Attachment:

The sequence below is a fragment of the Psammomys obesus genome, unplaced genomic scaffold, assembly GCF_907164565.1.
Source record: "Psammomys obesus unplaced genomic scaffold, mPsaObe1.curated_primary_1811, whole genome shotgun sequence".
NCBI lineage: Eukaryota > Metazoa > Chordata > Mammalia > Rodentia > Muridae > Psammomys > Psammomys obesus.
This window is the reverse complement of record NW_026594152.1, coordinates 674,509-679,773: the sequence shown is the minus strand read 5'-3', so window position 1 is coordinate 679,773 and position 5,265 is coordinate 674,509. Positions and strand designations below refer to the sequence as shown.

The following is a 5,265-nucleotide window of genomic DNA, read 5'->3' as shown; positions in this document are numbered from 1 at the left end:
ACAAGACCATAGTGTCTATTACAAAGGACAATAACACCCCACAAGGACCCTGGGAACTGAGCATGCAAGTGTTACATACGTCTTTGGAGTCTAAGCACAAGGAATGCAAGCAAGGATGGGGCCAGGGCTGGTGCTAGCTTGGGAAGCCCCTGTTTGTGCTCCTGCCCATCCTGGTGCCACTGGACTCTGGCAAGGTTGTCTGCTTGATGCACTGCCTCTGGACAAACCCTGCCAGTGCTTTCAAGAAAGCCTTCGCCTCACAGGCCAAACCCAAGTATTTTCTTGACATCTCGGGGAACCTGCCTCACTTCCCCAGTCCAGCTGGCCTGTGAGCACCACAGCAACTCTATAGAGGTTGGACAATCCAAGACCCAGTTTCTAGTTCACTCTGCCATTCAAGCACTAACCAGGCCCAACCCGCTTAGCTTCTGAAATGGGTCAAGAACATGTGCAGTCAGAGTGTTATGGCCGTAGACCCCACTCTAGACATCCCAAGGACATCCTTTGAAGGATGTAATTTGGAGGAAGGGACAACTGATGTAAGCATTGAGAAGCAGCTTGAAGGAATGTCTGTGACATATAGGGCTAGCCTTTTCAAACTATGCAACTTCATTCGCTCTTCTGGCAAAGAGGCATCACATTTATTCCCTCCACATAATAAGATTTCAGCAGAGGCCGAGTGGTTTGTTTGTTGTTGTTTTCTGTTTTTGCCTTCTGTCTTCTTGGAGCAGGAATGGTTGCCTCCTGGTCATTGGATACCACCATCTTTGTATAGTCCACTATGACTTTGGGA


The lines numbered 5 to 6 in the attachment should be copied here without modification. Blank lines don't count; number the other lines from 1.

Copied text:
The following is a 5,265-nucleotide window of genomic DNA, read 5'->3' as shown; positions in this document are numbered from 1 at the left end:
ACAAGACCATAGTGTCTATTACAAAGGACAATAACACCCCACAAGGACCCTGGGAACTGAGCATGCAAGTGTTACATACGTCTTTGGAGTCTAAGCACAAGGAATGCAAGCAAGGATGGGGCCAGGGCTGGTGCTAGCTTGGGAAGCCCCTGTTTGTGCTCCTGCCCATCCTGGTGCCACTGGACTCTGGCAAGGTTGTCTGCTTGATGCACTGCCTCTGGACAAACCCTGCCAGTGCTTTCAAGAAAGCCTTCGCCTCACAGGCCAAACCCAAGTATTTTCTTGACATCTCGGGGAACCTGCCTCACTTCCCCAGTCCAGCTGGCCTGTGAGCACCACAGCAACTCTATAGAGGTTGGACAATCCAAGACCCAGTTTCTAGTTCACTCTGCCATTCAAGCACTAACCAGGCCCAACCCGCTTAGCTTCTGAAATGGGTCAAGAACATGTGCAGTCAGAGTGTTATGGCCGTAGACCCCACTCTAGACATCCCAAGGACATCCTTTGAAGGATGTAATTTGGAGGAAGGGACAACTGATGTAAGCATTGAGAAGCAGCTTGAAGGAATGTCTGTGACATATAGGGCTAGCCTTTTCAAACTATGCAACTTCATTCGCTCTTCTGGCAAAGAGGCATCACATTTATTCCCTCCACATAATAAGATTTCAGCAGAGGCCGAGTGGTTTGTTTGTTGTTGTTTTCTGTTTTTGCCTTCTGTCTTCTTGGAGCAGGAATGGTTGCCTCCTGGTCATTGGATACCACCATCTTTGTATAGTCCACTATGACTTTGGGA